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Rays’ Logan Morrison finally contributes to team’s offense

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For a month, Logan Morrison was trappped in a nightmare.

He couldn’t hit. He couldn’t field.He couldn’t contribute to the Tampa Bay Rays.

For 29 games, Morrison was helpless. No home runs. No RBI. He was hitting .129 with 29 strikeouts in 94 at bats. His slugging percentage was .153. His on baseball percentage was .229. He kept going to the plate, and he kept walking back to the dugout. In May, he had hit only .100, and was last in the majors in hitting.

“You keep beating your head against the wall and nothing happens, it’s kind of the definition of insanity, right?” Morrison told the Tampa Bay Times. “(So) try to make an adjustment, simplify things, help me stay behind the baseball and get the barrel to it. If I can get the barrel to the ball, there’s damage. I’m not really worried about average or anything like that.”

For the last two nights, however, Morrison has contributed. On Tuesday night, he had his first two RBI of the season and his first multi-hit game. On Wednesday night, he had his first home run and his first three-hit game. In all, he had five hits on the two nights, leaving the Rays to hope that he may finally be breaking out.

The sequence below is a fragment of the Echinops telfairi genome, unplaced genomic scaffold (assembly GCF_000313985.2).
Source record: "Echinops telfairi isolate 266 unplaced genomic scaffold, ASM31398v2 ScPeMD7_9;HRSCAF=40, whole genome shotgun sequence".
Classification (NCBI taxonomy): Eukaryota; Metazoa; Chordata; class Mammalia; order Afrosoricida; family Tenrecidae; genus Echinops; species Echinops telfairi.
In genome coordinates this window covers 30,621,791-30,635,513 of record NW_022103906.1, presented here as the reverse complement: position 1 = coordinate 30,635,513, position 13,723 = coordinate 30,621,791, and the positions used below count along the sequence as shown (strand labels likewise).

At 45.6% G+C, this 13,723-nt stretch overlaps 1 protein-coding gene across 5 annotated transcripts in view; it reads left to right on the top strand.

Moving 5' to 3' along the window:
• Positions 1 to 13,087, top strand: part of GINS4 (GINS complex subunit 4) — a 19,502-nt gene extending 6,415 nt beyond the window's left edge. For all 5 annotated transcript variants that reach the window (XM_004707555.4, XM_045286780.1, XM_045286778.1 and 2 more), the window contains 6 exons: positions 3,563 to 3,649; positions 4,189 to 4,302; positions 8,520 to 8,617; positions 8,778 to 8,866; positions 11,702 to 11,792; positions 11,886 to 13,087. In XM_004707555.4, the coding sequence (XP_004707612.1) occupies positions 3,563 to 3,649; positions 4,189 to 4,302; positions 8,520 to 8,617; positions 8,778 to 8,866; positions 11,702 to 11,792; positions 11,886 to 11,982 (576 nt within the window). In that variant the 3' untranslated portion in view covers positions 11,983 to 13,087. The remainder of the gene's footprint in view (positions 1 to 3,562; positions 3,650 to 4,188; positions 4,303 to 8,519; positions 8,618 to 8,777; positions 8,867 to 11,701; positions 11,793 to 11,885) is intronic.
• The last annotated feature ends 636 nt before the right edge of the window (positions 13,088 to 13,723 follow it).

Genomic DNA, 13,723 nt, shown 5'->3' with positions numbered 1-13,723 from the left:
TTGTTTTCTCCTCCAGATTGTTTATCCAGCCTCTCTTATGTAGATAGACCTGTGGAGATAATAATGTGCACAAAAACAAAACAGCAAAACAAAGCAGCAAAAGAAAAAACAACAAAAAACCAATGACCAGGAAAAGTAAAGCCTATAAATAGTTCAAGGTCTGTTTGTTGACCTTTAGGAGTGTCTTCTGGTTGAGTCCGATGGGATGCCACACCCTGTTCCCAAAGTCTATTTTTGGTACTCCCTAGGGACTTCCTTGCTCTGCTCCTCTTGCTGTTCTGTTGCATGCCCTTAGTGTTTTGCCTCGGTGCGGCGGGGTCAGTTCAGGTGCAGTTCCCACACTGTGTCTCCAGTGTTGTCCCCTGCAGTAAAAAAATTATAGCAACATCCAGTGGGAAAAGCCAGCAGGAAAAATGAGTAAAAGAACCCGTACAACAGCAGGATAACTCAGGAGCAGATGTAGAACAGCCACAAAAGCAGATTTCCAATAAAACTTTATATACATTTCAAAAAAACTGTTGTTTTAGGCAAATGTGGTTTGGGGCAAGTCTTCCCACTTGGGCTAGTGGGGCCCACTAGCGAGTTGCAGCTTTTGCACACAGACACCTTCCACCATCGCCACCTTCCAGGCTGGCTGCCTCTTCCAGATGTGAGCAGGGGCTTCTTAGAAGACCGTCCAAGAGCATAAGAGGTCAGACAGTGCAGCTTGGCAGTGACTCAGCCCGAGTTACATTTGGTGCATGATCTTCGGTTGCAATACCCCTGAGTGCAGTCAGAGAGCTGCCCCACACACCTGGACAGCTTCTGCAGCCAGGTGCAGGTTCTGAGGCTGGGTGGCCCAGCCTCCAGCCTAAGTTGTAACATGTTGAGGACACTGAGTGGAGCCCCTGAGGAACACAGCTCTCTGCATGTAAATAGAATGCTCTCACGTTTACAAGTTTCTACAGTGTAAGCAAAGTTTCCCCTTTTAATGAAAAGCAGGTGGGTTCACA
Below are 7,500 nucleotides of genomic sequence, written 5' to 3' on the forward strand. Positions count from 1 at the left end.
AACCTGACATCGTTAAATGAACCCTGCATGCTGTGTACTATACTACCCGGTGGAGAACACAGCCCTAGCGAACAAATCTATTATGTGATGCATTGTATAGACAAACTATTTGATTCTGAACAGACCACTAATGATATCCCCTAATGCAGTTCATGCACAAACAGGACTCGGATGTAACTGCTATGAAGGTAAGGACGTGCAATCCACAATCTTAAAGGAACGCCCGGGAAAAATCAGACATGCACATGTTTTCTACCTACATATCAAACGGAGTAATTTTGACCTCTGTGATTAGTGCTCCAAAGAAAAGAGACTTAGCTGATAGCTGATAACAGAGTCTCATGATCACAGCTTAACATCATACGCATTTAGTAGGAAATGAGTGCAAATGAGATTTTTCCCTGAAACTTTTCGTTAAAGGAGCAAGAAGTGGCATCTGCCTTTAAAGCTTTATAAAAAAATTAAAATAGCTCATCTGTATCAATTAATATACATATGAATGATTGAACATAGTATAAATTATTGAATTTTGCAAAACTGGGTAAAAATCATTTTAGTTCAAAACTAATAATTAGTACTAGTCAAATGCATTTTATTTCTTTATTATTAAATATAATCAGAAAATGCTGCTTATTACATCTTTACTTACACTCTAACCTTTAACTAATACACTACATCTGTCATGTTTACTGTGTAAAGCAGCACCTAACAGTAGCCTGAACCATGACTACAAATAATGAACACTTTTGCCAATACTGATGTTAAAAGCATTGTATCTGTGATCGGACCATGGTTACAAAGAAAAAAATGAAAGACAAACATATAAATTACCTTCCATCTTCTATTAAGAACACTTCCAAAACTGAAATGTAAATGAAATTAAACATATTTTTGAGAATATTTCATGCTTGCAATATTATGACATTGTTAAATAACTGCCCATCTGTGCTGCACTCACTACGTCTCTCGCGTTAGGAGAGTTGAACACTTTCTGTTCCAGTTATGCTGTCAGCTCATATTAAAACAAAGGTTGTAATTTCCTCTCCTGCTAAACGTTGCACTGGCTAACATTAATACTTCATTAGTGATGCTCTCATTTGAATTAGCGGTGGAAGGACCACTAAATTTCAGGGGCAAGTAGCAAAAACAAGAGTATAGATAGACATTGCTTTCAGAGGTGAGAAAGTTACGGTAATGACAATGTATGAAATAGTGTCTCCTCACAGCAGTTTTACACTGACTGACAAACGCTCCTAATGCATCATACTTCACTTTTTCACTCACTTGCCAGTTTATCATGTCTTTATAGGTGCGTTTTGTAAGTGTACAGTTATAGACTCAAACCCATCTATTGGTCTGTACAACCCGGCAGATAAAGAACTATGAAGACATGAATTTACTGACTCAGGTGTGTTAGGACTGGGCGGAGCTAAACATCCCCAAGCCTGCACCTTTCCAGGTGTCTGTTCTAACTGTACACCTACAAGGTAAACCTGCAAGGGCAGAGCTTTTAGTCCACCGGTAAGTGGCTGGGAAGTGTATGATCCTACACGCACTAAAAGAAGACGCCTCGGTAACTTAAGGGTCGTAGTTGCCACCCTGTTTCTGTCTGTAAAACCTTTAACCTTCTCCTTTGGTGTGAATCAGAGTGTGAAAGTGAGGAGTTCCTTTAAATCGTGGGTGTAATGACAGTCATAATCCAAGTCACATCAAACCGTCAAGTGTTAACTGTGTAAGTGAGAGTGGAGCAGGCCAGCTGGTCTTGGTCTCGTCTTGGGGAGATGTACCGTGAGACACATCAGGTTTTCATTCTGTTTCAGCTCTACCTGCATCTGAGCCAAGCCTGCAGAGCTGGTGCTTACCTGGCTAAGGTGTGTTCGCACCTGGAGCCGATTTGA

“It’s one of those things where you look up and he’ll finish with 60 or 70,” manager Kevin Cash said.

That would be a help, even though Morrison has averaged 41 RBI a year for the last four. Still, his average is up to .170 after the last two nights.

“As much as people want me to hit, there’s nobody who wants me to hit more,” Morrison said. “It’s been every emotion from embarrassing to frustrating to, I don’t know, what else?”

Gary Shelton is one of the most recognized and honored sportswriters in the history of the state. He has won the APSE's national columnist of the year twice and finished in the top 10 eight times. He was named the Florida Sportswriter of the Year six times. Gary joined SaintPetersBlog in the spring, helping to bring a sports presence to the website. Over his time in sports writing, Gary has covered 29 Super Bowls, 10 Olympics, Final Fours, Masters, Wimbledons and college national championships. He was there when the Bucs won a Super Bowl, when the Lightning won a Stanley Cup and when the Rays went to a World Series. He has seen Florida, FSU and Miami all win national championships, and he covered Bear Bryant, Bobby Bowden and Don Shula along the way. He and his wife Janet have four children: Eric, Kevin, K.C. and Tori. To contact, visit

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